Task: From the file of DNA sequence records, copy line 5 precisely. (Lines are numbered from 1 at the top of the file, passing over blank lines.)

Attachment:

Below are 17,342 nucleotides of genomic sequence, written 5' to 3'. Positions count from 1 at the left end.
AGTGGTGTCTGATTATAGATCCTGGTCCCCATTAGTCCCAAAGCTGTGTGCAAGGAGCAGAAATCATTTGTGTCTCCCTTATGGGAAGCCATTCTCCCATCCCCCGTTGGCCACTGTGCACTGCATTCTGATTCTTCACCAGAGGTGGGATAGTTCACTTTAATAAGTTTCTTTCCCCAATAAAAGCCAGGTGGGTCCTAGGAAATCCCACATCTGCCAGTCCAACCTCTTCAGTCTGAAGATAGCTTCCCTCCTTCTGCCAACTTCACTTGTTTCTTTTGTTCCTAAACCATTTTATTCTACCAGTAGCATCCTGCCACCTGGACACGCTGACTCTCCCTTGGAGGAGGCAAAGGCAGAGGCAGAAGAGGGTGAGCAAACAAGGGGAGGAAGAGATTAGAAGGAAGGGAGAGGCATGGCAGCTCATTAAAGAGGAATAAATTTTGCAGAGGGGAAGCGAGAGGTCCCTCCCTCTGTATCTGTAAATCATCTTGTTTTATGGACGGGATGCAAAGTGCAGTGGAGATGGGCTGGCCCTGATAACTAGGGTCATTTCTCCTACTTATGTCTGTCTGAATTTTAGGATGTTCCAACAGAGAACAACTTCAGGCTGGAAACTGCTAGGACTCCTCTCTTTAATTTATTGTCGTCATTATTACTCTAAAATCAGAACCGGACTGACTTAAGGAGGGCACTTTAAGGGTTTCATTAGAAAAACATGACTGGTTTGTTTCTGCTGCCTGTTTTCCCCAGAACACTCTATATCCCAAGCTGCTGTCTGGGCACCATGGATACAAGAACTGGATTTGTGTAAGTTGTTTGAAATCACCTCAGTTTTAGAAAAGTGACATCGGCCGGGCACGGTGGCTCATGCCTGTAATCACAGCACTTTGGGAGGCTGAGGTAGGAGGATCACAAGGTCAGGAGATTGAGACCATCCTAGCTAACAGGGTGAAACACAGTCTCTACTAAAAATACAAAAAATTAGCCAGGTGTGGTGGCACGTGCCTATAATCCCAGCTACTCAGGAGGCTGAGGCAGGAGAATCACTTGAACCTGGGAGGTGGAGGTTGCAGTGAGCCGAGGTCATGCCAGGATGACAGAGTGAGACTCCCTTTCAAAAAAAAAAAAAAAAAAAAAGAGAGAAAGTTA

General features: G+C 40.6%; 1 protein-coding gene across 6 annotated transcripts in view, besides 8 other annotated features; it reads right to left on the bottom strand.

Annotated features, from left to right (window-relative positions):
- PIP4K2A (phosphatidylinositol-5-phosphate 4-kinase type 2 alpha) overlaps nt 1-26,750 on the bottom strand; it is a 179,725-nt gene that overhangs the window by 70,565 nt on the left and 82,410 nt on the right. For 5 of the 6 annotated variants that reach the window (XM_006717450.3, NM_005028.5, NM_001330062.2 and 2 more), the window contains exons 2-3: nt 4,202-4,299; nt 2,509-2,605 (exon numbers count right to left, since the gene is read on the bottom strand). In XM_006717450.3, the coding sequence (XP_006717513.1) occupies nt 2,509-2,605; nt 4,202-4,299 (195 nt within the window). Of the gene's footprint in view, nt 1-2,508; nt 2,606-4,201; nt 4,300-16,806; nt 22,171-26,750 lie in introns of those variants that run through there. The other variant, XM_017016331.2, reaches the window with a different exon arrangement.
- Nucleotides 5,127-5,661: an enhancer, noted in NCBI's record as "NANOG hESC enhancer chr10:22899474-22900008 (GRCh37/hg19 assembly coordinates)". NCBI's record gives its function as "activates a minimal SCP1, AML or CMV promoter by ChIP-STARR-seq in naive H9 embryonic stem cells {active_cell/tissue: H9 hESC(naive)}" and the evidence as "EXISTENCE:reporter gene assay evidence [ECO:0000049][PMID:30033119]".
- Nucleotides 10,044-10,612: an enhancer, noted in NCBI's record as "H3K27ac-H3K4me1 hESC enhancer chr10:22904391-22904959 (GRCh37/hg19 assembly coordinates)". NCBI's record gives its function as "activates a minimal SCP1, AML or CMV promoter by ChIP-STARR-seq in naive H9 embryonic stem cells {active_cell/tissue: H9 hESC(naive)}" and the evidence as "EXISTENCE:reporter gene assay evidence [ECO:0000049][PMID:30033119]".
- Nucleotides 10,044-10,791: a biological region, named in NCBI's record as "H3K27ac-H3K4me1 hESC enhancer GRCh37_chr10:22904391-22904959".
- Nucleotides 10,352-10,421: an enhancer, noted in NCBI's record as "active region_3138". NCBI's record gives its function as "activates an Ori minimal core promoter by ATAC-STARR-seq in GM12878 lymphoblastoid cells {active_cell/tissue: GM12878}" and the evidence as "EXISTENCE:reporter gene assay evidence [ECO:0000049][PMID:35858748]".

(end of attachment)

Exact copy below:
- PIP4K2A (phosphatidylinositol-5-phosphate 4-kinase type 2 alpha) overlaps nt 1-26,750 on the bottom strand; it is a 179,725-nt gene that overhangs the window by 70,565 nt on the left and 82,410 nt on the right. For 5 of the 6 annotated variants that reach the window (XM_006717450.3, NM_005028.5, NM_001330062.2 and 2 more), the window contains exons 2-3: nt 4,202-4,299; nt 2,509-2,605 (exon numbers count right to left, since the gene is read on the bottom strand). In XM_006717450.3, the coding sequence (XP_006717513.1) occupies nt 2,509-2,605; nt 4,202-4,299 (195 nt within the window). Of the gene's footprint in view, nt 1-2,508; nt 2,606-4,201; nt 4,300-16,806; nt 22,171-26,750 lie in introns of those variants that run through there. The other variant, XM_017016331.2, reaches the window with a different exon arrangement.